Mission Of Honor – Snippet 08

“Well, Sir,” he said, speaking for the recorders he knew were taking down every word, “I can’t say I’m looking forward to the thought of having any more of our people killed, but I’m afraid you’re probably right about your civilian colleagues’ hopes. I hope not, of course, but whatever happens there, you’re definitely right about our in-house priorities. If this thing does blow up the way it has the potential to, we’d better be ready to respond hard and quickly.”

“Exactly.” Rajampet nodded firmly.

“In that case, I’d better be getting the technical data over to ONI. I know you want to tell Karl-Heinz about Karlotte yourself, Sir, but I’m afraid we’re going to need to move pretty quickly on this if we’re going to have those models and analyses by tomorrow morning.”

“Hint taken,” Rajampet said with a tight smile. “Head on over to his office. I’ll screen him while you’re on the way over. Probably be a good idea to give him something else to think about as quickly as possible, anyway.”

* * *

Elizabeth III sat in her favorite, old-fashioned armchair in King Michael’s Tower. A three-meter Christmas tree — a Gryphon needle-leaf, this year — stood in the center of the room in the full splendor of its ornaments, mounting guard over the family gifts piled beneath its boughs. Its resinous scent filled the air with a comforting perfume, almost a subliminal opiate which perfected the quiet peacefulness which always seemed to surround King Michael’s, and there was a reason it was here rather than somewhere else in Mount Royal Palace. The stumpy, ancient stonework of the tower, set among its sunny gardens and fountains, was a solid, comforting reminder of permanence in Elizabeth’s frequently chaotic world, and she often wondered if that was the reason it had become her and her family’s private retreat. She might well conduct official business there, since a monarch who was also a ruling head of state was never really “off duty,” but even for business purposes, King Michael’s Tower was open only to her family and her personal friends.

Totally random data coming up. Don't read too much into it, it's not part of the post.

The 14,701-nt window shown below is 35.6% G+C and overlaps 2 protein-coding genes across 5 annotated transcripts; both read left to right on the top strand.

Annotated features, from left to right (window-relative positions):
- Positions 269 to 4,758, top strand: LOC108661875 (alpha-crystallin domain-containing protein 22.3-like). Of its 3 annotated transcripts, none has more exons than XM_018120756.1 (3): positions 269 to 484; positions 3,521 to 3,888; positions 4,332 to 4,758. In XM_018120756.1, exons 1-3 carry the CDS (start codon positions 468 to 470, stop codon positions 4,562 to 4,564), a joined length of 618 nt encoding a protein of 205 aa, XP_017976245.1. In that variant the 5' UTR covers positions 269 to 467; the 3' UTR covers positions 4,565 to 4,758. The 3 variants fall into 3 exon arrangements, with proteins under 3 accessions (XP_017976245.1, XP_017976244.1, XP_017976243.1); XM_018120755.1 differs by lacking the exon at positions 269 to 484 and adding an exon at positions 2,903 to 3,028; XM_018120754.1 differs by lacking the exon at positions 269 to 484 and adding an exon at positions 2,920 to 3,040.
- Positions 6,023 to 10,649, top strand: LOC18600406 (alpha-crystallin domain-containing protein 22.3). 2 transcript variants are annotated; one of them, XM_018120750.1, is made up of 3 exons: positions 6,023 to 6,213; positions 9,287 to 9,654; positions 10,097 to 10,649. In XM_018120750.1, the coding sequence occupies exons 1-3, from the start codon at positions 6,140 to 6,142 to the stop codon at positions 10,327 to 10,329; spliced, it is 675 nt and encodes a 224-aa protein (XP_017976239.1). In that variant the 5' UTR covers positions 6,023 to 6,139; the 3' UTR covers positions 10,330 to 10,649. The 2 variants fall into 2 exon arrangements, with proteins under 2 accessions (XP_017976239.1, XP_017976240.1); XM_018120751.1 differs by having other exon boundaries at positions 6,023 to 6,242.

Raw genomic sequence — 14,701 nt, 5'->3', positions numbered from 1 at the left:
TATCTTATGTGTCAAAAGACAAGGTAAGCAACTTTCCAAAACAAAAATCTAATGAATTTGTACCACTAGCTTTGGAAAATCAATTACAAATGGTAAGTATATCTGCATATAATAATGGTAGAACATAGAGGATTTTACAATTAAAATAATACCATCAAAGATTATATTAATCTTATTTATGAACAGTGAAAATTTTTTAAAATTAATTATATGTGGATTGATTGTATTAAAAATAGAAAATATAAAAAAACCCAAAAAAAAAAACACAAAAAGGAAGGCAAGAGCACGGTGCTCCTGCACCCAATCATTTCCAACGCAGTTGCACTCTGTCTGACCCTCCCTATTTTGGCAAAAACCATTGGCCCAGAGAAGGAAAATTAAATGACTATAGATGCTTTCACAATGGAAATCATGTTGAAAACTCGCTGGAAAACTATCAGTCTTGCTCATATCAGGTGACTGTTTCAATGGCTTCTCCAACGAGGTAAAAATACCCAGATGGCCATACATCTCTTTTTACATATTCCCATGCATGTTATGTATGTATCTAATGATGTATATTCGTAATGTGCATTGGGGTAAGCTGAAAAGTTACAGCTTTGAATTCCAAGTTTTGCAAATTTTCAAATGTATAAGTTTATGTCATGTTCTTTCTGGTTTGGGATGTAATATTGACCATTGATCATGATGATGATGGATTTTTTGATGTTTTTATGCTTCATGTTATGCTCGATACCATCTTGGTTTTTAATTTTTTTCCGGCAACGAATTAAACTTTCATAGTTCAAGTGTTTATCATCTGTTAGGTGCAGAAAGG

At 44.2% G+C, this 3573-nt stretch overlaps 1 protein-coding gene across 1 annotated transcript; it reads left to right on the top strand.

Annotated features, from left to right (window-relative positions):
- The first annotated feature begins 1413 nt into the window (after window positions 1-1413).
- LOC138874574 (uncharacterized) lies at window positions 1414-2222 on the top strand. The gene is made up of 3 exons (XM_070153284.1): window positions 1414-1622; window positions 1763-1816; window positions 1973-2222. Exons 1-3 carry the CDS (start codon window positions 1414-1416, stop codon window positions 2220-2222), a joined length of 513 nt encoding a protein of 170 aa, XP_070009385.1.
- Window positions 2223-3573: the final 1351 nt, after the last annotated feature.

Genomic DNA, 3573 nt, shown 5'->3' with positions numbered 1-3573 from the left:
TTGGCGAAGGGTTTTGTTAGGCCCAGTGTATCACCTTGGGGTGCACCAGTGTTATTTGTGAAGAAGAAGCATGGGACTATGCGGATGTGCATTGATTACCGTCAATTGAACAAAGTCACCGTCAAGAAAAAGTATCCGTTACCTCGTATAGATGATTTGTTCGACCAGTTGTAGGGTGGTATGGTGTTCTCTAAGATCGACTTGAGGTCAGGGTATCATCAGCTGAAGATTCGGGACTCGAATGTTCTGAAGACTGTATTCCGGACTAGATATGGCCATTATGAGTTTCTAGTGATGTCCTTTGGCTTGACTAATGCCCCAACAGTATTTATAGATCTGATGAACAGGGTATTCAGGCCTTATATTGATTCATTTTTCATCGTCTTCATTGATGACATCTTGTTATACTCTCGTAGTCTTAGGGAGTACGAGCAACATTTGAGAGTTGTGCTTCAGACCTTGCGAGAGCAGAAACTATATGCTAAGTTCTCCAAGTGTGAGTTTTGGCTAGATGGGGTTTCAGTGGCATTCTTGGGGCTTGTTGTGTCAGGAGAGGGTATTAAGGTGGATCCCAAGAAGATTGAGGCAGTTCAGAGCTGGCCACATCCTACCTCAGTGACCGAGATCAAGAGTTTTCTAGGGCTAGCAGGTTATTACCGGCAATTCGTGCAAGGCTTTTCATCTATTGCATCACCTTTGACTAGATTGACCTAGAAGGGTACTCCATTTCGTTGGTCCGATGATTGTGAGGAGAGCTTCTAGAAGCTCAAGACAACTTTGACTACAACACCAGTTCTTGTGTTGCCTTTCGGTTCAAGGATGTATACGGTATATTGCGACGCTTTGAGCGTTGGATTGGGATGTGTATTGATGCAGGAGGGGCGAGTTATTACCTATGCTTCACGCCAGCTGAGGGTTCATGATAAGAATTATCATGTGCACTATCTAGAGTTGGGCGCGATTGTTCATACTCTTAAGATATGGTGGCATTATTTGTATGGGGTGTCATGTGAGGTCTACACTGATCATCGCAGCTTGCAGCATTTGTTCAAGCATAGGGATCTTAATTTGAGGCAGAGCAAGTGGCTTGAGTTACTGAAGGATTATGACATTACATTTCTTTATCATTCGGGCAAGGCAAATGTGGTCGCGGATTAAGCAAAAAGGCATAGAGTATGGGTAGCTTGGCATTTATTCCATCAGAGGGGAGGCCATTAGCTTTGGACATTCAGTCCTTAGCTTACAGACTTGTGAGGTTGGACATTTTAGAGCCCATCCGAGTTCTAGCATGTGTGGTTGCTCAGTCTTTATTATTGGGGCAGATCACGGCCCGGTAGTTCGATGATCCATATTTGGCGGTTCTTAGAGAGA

And to some people, she thought, looking at the tall, almond-eyed admiral sitting sideways in the window seat across from her, with her long legs drawn up and her back braced against one wall of the window’s deep embrasure, who had become both.